Wednesday, December 19, 2007

Tree Traversal in an Object-Oriented Language

There are two methods I know of for representing an expression in classes: the event-model and the subclass model. The main problem I see is in how to traverse the tree without replicating verbose "if this type, then" boilerplate and without piling all the code that might ever use the expression into the same sets of classes. I'm merely observing in this post, if you have any opinions on which you like better, let me know.

Grammar

For both of these, w'll use the following grammar:

E -> INT | STRLIT | VARREF | List[E,...] | E(E) | FN(x){E}

An expression is either an integer constant or a string literal, a variable reference, a function call, or a function definition.

Subclass Model

In the subclass model, we'd start with a class for E itself:
class E
{
}
We'd augment E with lots of handy utility functions and fancy abstract (pure virtual) methods. Then we'd define a subclass of E for each of the possible "actual" expression types:
class Int extends E
{
int k;
}

class StringLit extends E
{
String s;
}

class Varref extends E
{
String x;
ScopeLevel level;
}

class EList extends E
{
List elts; // List of E objects
}

class Call extends E
{
E function;
E argument;
}

class FnDef extends E
{
String x;
E body;
}
One thing I don't like here is adding a virtual method to E to handle anything anybody might do to an expression. Type checking? Add a typeCheck method. Code generation? Add a generateCode method. Optimization or source transformation passes? Good luck with that. I think it's sticking too much unrelated code into each class.

And if you separate your concerns and have code elsewhere that gets handed E objects, you end up with this structure that suggests you haven't learned about old-code-calls-new-code virtual methods yet:

void f(E expr)
{
if(expr instanceof Int)
f((Int)expr);
else if(expr instanceof StringLit)
f((StringLit)expr);
else ...
...
else // Oh no!
;// It wasn't one of the types I thought it could be!
}

Event Model

The other model is already known in Java programming as the event model, as in the way SAX parsers work. I like to think of the True Origins of this concept, in lambda calculus encoding. Every basic type we know of in the functional languages like ML (tuples, lists, integers) has an encoding in the pure, 3-form lambda calculus. And the type we're talking about here is called a sum type. Sum is related to "OR" just as product is related to "AND." An expression is an int OR a string literal OR a variable reference, and so on.

Here's what I like about the event model: it factors out the "if expr is this choice, call this; else if expr is that choice, call that..." code to one place and you are freed up to write functions that are given the exact subtype:
interface EHandler
{
Object handle(Int i);
Object handle(StringLit s);
Object handle(Varref v);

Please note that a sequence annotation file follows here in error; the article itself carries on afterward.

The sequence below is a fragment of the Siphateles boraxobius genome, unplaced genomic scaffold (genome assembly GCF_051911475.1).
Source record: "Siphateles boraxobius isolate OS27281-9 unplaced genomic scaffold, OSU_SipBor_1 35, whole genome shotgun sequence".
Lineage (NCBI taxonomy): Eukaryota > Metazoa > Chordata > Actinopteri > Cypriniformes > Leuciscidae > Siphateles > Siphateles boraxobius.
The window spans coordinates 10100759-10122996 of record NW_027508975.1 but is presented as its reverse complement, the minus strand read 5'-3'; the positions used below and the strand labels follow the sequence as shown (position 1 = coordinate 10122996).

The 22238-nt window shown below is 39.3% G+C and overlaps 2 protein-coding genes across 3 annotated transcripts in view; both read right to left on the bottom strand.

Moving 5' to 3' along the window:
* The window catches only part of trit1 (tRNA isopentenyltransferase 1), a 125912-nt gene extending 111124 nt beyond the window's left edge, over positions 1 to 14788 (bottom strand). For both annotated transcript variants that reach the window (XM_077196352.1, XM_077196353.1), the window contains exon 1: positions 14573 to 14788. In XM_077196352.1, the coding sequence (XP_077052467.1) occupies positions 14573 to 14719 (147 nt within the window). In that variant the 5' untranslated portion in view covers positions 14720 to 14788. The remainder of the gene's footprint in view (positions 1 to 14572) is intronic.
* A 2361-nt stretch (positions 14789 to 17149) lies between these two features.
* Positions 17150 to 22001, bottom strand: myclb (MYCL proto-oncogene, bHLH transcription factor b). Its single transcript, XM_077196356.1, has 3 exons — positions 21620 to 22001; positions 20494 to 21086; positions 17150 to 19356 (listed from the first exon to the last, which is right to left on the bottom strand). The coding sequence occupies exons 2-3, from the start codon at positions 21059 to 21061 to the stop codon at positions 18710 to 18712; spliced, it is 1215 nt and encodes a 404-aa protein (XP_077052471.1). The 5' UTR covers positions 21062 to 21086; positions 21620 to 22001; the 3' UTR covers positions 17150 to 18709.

Object handle(EList l);
Object handle(Call c);
Object handle(FnDef f);
}
Now your language processor phases can be written in terms of EHandlers:
class TypeCheck extends EHandlerImpl
{
Object handle(Int i)
{
return Types.INT;
}

Object handle(Varref v)
{
// look up v. if unbound, flag an error
// if bound, return its type
}

Object handle(Call c)
{
Object fnType = this.handle(c.function);
Object argType = this.handle(c.argument);
// check that fnType is a function,
// make sure fnType's range type matches argument type
// return fnType's return type
}
}
This is fine as long as you only need to look at one level of the tree at a time. And if we wanted these handle functions to return a type other than Object, or if we want to add another argument to each handle function such as an environment or accumulator object (not likely since we could make it a class member, but conceivable) we'd need to create another interface and/or abstract base class.

This second one appeals to me because I'm so accustomed to ML's pattern matching facility (which also appears in other languages like Haskell and Scala), which is the sweetest of syntactic sugar for sum types, and sum types in turn are the bread-and-butter of language processors.

Conclusion

Either of these two approaches seems fine for small and simple expression tree types (meaning the number of different types of nodes, not the size of a particular tree), but I think there's got to be a better way for representing sum types in classes that can handle larger sum types and more complex processing needs. Do you know what it is? Leave a comment or email to jfkbits at the mail domain of google.

Update 12/20: Fixed code formatting.

3 comments:

Peter said...

This is just the visitor pattern. I don't see how it eliminates subclassing. In fact you need both. You use subclasses to describe the hierarchy and the visitor pattern to provide a structure independent way to traverse this hierarchy.

JFKBits said...

peter: Yes, what I called the "event model" appears to be the visitor pattern, though there's a distinction in what object does the recursion (the visitor or the subclasses) that at the time of writing I didn't realize either can be considered visitor pattern.

I didn't mean to imply the second model excluded subclasses; in fact I originally called the first technique "subclass-and-cast", to emphasize the need to check types and cast.

aog said...

Hmmm. It just this moment occurred to me (as I was working on code with a similar issue) that this is an excellent place for multiple inheritance.

For each related group of methods (e.g., a term than can contain other terms) you write an abstract protocol class. Then the type specific code is a single if - can I cast to the APC or not? This is also robust in the face of additional structure in the main class hierarchy. If you add another sort of containing term, you simply inherit the container APC and it works.

I suppose in Java this would be done by using Interfaces.